The sex drive is one of the most powerful motivators of human behavior. Men in particular are willing to pay any price, and to bear any burden, to be better in the bedroom. This durable demand is the big reason why the erectile dysfunction category is so profitable, and so rife with abuse.
One ingredient that still occupies a niche in North America is the fungus cordyceps sinensis, known in the Himalayan regions where it is harvested as yarsagumba. The mushroom has been associated with a wide range of health benefits including boosts to male virility.
The extraction and marketing of any botanical starts with either growing the feedstock, if that is possible, or gathering it in the wild. This ‘wildcrafting,’ as it’s called, is hard work, done in many cases under challenging conditions.
But few wildcrafting conditions are extreme as those borne by the yarsagumba harvesters in Tibet and southwestern China. The mushroom grows as a parasite on the bodies of subterranean caterpillars in the alpine tundra. Spores invade the caterpillars—the larvae of a moth species—digest them and mummify the corpses before sending up the tiniest of fruiting bodies. These caterpillars live only at high altitude, where cold, winds and sudden snowstorms take their toll on the pickers, who might live for weeks on end with only a piece of plastic to call home.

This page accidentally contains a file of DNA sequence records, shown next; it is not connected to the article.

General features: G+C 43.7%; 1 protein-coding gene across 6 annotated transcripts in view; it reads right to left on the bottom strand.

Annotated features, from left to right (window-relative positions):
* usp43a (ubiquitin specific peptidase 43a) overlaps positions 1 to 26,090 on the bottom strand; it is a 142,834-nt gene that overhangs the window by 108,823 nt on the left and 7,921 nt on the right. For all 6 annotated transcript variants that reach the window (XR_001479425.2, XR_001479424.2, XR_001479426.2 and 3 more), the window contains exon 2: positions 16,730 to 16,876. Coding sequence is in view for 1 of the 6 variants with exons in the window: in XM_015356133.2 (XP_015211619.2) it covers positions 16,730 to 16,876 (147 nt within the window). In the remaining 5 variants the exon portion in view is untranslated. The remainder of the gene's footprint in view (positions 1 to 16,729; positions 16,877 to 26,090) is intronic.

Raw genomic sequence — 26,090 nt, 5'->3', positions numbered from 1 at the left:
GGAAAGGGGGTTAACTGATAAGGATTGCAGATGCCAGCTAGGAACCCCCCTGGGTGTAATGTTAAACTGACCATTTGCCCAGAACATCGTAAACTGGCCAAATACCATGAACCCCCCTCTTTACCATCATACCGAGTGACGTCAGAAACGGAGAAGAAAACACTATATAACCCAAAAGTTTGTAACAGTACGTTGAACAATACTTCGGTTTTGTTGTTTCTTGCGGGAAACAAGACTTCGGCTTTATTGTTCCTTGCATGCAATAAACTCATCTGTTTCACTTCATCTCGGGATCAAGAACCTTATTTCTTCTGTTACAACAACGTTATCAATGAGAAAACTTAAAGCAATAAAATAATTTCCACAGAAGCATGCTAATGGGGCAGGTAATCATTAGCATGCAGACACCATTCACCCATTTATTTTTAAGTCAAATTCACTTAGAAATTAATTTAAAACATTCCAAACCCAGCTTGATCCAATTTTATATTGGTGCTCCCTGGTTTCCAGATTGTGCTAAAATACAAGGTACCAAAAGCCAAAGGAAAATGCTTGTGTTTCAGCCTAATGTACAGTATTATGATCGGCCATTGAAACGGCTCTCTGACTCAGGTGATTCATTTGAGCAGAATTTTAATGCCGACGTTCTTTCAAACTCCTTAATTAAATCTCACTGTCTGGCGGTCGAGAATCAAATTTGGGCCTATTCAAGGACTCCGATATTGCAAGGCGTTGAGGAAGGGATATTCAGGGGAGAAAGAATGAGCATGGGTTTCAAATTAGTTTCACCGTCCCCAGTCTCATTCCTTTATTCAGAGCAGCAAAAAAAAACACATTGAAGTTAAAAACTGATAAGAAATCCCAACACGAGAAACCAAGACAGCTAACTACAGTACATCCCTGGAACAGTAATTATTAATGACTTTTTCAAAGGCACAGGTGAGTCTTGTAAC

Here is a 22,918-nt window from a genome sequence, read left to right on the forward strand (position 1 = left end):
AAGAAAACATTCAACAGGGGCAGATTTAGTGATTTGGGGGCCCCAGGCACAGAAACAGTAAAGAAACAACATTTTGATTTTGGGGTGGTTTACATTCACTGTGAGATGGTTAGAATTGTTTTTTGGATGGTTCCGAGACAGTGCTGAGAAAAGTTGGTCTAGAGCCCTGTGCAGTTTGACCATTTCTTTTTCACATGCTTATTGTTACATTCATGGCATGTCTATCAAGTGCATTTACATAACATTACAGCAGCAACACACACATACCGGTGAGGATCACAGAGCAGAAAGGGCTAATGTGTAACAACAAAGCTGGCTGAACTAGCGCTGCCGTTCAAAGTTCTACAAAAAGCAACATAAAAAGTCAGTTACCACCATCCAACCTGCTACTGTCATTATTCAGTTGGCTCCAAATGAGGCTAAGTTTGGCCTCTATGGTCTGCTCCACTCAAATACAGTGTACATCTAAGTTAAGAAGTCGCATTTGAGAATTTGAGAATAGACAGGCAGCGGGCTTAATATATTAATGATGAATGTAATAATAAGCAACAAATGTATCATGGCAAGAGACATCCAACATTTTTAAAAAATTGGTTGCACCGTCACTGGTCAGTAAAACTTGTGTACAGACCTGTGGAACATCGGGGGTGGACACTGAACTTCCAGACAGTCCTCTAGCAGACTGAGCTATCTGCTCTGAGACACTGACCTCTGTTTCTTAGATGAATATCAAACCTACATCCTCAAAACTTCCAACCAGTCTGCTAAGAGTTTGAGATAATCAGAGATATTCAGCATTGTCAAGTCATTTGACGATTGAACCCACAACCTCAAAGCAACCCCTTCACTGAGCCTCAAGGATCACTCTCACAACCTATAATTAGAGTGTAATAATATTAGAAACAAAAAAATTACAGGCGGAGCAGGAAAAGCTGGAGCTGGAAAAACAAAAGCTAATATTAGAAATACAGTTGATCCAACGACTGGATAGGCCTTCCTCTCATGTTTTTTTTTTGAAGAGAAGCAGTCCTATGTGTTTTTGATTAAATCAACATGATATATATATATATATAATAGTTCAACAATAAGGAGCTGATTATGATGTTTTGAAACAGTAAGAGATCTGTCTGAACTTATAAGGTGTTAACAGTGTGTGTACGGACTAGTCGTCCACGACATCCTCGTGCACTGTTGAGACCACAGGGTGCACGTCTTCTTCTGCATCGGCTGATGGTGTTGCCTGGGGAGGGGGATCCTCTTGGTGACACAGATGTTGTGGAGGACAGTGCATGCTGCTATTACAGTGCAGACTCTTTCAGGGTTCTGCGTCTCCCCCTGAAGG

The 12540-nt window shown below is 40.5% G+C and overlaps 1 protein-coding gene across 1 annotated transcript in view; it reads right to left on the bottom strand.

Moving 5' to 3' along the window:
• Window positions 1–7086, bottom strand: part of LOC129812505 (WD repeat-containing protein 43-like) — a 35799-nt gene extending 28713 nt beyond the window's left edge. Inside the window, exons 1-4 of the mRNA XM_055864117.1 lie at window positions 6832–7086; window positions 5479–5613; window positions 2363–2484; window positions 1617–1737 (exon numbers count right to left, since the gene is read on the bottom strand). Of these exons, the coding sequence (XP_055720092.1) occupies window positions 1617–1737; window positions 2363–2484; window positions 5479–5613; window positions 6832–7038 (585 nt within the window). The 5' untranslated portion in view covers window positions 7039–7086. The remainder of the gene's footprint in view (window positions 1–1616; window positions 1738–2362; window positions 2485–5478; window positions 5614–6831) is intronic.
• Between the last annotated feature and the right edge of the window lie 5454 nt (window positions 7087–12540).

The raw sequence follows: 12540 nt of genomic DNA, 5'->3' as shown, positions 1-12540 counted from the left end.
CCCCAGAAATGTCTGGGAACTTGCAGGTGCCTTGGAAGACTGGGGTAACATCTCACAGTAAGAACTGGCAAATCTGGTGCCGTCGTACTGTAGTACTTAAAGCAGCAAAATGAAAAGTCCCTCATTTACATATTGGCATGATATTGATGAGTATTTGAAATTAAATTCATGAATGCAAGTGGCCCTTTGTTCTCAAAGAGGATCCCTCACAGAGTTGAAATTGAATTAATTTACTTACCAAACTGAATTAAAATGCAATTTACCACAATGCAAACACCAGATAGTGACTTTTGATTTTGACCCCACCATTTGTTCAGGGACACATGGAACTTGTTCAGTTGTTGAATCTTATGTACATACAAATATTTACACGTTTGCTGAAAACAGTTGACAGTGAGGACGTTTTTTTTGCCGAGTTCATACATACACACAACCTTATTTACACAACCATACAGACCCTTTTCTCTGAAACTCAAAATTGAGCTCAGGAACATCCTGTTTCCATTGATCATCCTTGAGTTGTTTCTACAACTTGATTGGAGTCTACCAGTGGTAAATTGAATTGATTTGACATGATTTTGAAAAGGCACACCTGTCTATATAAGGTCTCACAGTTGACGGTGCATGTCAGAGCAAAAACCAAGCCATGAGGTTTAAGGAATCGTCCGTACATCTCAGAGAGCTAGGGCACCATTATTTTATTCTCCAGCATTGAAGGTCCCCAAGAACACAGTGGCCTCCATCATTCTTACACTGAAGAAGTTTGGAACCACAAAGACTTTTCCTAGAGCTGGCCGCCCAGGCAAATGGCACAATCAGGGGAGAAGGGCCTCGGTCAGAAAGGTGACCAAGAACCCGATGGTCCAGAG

But the natural threats are nothing compared to the threats from the pickers’ peers. The trade can be profitable; a successful picker can in a couple of months earn multiples of the typical local yearly income. Conflict over harvesting areas has escalated in the last couple of years to confrontations including beatings and murder.
Is a boost in the bedroom worth a harvester’s life? Apparently in the traditional Asian markets for cordyceps, consumers are willing to pay that price. As far as I know, there is no outside organization certifying the living and working conditions of the harvesters. But the mushroom can apparently be successfully cultured in a medium. Whether the cultured varieties contain the same suite of bioactives as their wildcrafted counterparts is unclear. But one thing these cultured varieties don’t have is blood on their hands. If you want to try cordyceps, consider going with one of the manufacturers who are upfront about how they are culturing the fungus in a controlled setting.